As proposed above, the combination of the two arbitration mechanisms is preferably interactive, which means that the two counting values of a same master circuit are incremented at each access to the shared resource, whether this access is granted by virtue of the minimum access arbitration or the proportional access arbitration. This results in arbitration scenarios of the type represented in FIGS. 6A, 6B, 7A, 7B. However, the combination of the two arbitration mechanisms can also be implemented without interactivity between the arbitration mechanisms, while leaving the priority to the minimum access arbitration.

Finally, various other applications of the arbitration method according to the present invention may be made. Generally speaking, the methods according to some embodiments of the present invention can be implemented in various forms and the method can be applied to various elements. The means for accessing the shared resource can also take various shapes other than that of a multiplexer circuit. For example, it can be an authorization signal generator which, using the current value of the selection signal SEL, authorizes a given element to use the resource and forbids the others to use the resource.

All of the above U.S. patents, U.S. patent application publications, U.S. patent applications, foreign patents, foreign patent applications and non-patent publications referred to in this specification and/or listed in the Application Data Sheet, are incorporated herein by reference, in their entirety.

From the foregoing it will be appreciated that, although specific embodiments of the invention have been described herein for purposes of illustration, various modifications may be made without deviating from the spirit and scope of the invention. Accordingly, the invention is not limited except as by the appended claims.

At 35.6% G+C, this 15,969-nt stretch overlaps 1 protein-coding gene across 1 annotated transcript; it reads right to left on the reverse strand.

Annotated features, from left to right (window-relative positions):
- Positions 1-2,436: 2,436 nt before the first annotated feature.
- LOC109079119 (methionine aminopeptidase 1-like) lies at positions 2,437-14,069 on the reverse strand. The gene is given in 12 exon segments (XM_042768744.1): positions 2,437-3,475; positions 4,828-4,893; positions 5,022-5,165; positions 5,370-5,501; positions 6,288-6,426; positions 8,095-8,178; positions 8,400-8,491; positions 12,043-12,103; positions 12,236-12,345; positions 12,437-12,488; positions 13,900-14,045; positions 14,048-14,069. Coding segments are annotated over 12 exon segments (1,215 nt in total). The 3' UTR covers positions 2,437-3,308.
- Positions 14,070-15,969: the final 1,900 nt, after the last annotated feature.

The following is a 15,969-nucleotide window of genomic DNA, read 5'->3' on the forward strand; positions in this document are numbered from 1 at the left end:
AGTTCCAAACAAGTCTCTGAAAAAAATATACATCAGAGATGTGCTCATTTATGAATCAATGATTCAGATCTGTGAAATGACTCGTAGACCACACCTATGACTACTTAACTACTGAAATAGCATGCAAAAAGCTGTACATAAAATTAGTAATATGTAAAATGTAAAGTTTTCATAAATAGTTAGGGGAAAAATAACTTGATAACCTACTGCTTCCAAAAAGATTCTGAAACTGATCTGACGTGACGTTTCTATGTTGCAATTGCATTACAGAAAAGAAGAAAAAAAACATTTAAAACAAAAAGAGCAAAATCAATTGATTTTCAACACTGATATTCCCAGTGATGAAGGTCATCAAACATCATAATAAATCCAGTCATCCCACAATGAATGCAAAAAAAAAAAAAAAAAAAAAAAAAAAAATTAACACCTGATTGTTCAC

Referenced by
Citing PatentFiling datePublication dateApplicantTitle
US751272329 Dec 200631 Mar 2009Freescale Semiconductor, Inc.Queued interface devices, multi-core peripheral systems, and methods for sharing a peripheral in a multi-core system
US7533206 *10 Jan 200612 May 2009Panasonic CorporationResource management device
US7725633 *20 Jun 200525 May 2010Panasonic CorporationArbitration device for arbitrating among a plurality of master devices, arbitration method, and video processing device including the arbitration device
US777919015 Sep 200917 Aug 2010Panasonic CorporationArbitration device for arbitrating among a plurality of master devices, arbitration method, and video processing device including the arbitration device
US7836235 *14 Aug 200716 Nov 2010Panasonic CorpoationResource management device
US20100162256 *18 Dec 200824 Jun 2010Alexander BranoverOptimization of application power consumption and performance in an integrated system on a chip
Classifications
U.S. Classification710/240
International ClassificationG06F13/364
Cooperative ClassificationG06F13/364
European ClassificationG06F13/364